Looking for faith in the Left
I am a conservative person. My faith in Christ pervades my life, and because of that, even my political views are shaped by the teachings of Jesus and the Bible.
I have voted for Republicans since I was able to vote, and I have supported Republican candidates since I first actively supported candidates. I have worked, as an intern, for a branch of the Republican Party, and I have worked (again, as an intern) for a Republican Member of Congress.
One of the reasons that I have been a strong suppporter of the Republican Party over the years is because that Party welcomes and takes seriously people of faith. The party stands up for issues that are important to me, and does not shun faith as a legitimate and (even) important source of political understandings.
At the same time, the Democratic Party never seemed, to me, to be as welcoming or to be as willing to engage me as a man of faith.
While I am a Republican, and intend to continue as a Republican, I have seen close friends troubled by Democrats' willingness to ignore or give token support to people of faith. That's why comments from Senator Barack Obama (D-IL) seem like a positive development to me.
Sen. Obama gave a speech to a group of Democrats and liberal persons at a convention this week, and what he had to say seems like something worth applauding. I still won't support his policies, and I will disagree with him on many important things (things that I feel many Republicans get right, where he gets wrong). But I admire his willingness to stand up to the pervasive secularism that has crept into the political left in our country.
Again, while I wouldn't support their policies, wouldn't it be wonderful if sincere people of faith -- people who took serious a commitment to Jesus Christ and the Bible -- were on the other side of arguments? Wouldn't the culture wars calm down somewhat? Indeed, if the secularists got the boot, would the culture wars even continue?
We can argue about taxes, immigration, and so on and still cling to the Father, Son, and Holy Spirit. I pray that it will happen.
Follows is a sample of Senator Obama's speech, and a link to the complete speech, here. Both are worth reading.
"So let me end with just one other interaction I had during my campaign. A few days after I won the Democratic nomination in my U.S. Senate race, I received an email from a doctor at the University of Chicago Medical School that said the following:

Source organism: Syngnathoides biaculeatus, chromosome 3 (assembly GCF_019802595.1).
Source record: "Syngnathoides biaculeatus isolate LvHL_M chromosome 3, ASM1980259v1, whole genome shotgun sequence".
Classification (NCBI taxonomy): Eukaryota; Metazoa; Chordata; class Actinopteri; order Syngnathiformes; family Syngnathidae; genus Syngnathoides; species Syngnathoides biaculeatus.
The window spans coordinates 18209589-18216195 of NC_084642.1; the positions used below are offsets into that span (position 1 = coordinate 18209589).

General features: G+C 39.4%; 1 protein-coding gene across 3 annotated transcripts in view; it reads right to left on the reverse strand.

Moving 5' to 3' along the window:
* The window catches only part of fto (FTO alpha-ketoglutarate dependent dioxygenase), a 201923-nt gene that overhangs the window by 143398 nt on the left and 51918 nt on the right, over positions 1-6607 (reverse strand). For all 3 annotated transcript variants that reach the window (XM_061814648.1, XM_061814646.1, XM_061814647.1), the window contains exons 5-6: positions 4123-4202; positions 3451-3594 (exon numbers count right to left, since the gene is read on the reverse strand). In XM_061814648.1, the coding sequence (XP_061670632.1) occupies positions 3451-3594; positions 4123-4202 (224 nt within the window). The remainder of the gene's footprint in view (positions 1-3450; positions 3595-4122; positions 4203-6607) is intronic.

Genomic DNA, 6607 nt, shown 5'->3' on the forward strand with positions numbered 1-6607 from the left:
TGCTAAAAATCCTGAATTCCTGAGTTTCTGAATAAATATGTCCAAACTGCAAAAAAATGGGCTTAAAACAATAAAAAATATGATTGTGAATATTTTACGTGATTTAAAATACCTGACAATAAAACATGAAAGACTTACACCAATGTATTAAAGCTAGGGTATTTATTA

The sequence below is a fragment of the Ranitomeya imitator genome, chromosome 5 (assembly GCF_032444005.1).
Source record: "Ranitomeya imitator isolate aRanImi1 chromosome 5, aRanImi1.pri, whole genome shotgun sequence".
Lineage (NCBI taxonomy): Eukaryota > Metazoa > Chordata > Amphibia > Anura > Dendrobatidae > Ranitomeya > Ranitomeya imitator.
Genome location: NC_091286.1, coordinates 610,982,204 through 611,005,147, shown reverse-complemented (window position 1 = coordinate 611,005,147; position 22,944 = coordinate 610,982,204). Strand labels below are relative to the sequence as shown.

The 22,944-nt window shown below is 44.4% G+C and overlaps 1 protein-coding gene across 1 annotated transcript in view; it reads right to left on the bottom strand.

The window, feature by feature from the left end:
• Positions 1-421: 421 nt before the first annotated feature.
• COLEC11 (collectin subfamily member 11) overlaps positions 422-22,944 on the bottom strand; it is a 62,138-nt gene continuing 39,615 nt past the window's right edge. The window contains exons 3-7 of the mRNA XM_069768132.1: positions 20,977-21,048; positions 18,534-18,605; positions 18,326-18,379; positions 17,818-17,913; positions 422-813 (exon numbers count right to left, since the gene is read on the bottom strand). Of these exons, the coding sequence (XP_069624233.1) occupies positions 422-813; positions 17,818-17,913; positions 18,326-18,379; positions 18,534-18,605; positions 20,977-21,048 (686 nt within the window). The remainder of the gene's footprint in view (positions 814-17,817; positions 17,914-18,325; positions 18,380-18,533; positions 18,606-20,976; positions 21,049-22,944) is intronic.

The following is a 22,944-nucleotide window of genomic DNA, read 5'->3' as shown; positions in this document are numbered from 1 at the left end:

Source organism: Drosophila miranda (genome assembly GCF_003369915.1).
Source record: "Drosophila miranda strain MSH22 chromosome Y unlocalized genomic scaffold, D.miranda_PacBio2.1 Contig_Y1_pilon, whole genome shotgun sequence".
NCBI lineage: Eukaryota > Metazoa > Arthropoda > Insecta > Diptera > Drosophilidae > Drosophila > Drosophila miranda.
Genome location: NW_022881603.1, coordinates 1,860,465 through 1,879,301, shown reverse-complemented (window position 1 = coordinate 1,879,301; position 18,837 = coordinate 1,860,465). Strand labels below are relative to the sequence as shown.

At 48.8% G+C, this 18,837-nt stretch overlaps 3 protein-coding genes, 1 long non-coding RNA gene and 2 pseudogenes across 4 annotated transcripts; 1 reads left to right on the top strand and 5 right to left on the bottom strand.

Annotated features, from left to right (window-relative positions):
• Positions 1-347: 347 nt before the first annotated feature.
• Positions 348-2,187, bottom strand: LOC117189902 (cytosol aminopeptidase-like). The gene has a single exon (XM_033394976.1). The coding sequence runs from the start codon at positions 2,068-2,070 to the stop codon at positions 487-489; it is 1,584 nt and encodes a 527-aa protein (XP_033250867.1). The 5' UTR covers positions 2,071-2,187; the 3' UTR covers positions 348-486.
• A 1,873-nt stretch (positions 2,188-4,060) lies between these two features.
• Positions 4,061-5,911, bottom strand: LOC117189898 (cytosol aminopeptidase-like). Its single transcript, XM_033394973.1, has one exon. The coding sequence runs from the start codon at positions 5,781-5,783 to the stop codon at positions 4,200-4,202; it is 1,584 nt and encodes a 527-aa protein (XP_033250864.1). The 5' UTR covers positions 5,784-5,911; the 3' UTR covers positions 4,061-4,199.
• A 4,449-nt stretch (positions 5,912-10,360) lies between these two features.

"'Congratulations on your overwhelming and inspiring primary win. I was happy to vote for you, and I will tell you that I am seriously considering voting for you in the general election. I write to express my concerns that may, in the end, prevent me from supporting you.'
"The doctor described himself as a Christian who understood his commitments to be 'totalizing.' His faith led him to a strong opposition to abortion and gay marriage, although he said that his faith also led him to question the idolatry of the free market and quick resort to militarism that seemed to characterize much of the Republican agenda.
"But the reason the doctor was considering not voting for me was not simply my position on abortion. Rather, he had read an entry that my campaign had posted on my website, which suggested that I would fight 'right-wing ideologues who want to take away a woman's right to choose.' The doctor went on to write:
"'I sense that you have a strong sense of justice...and I also sense that you are a fair minded person with a high regard for reason...Whatever your convictions, if you truly believe that those who oppose abortion are all ideologues driven by perverse desires to inflict suffering on women, then you, in my judgment, are not fair-minded....You know that we enter times that are fraught with possibilities for good and for harm, times when we are struggling to make sense of a common polity in the context of plurality, when we are unsure of what grounds we have for making any claims that involve others...I do not ask at this point that you oppose abortion, only that you speak about this issue in fair-minded words.'
"So I looked at my website and found the offending words. In fairness to them, my staff had written them using standard Democratic boilerplate language to summarize my pro-choice position during the Democratic primary, at a time when some of my opponents were questioning my commitment to protect Roe v. Wade.
"Re-reading the doctor's letter, though, I felt a pang of shame. It is people like him who are looking for a deeper, fuller conversation about religion in this country. They may not change their positions, but they are willing to listen and learn from those who are willing to speak in fair-minded words. Those who know of the central and awesome place that God holds in the lives of so many, and who refuse to treat faith as simply another political issue with which to score points.
"So I wrote back to the doctor, and I thanked him for his advice. The next day, I circulated the email to my staff and changed the language on my website to state in clear but simple terms my pro-choice position. And that night, before I went to bed, I said a prayer of my own -- a prayer that I might extend the same presumption of good faith to others that the doctor had extended to me.
"It's a prayer I think I share with a lot of Americans. A hope that we can live with one another in a way that reconciles the beliefs of each with the good of all. It's a prayer worth praying, and a conversation worth having in this country in the months and years to come. Thank you."
FEELING: Hopeful for our country
LISTENING TO: Some of the attorneys getting excited about the impending announcement of the verdict in the Siegelman (former governor of Alabama) corruption trial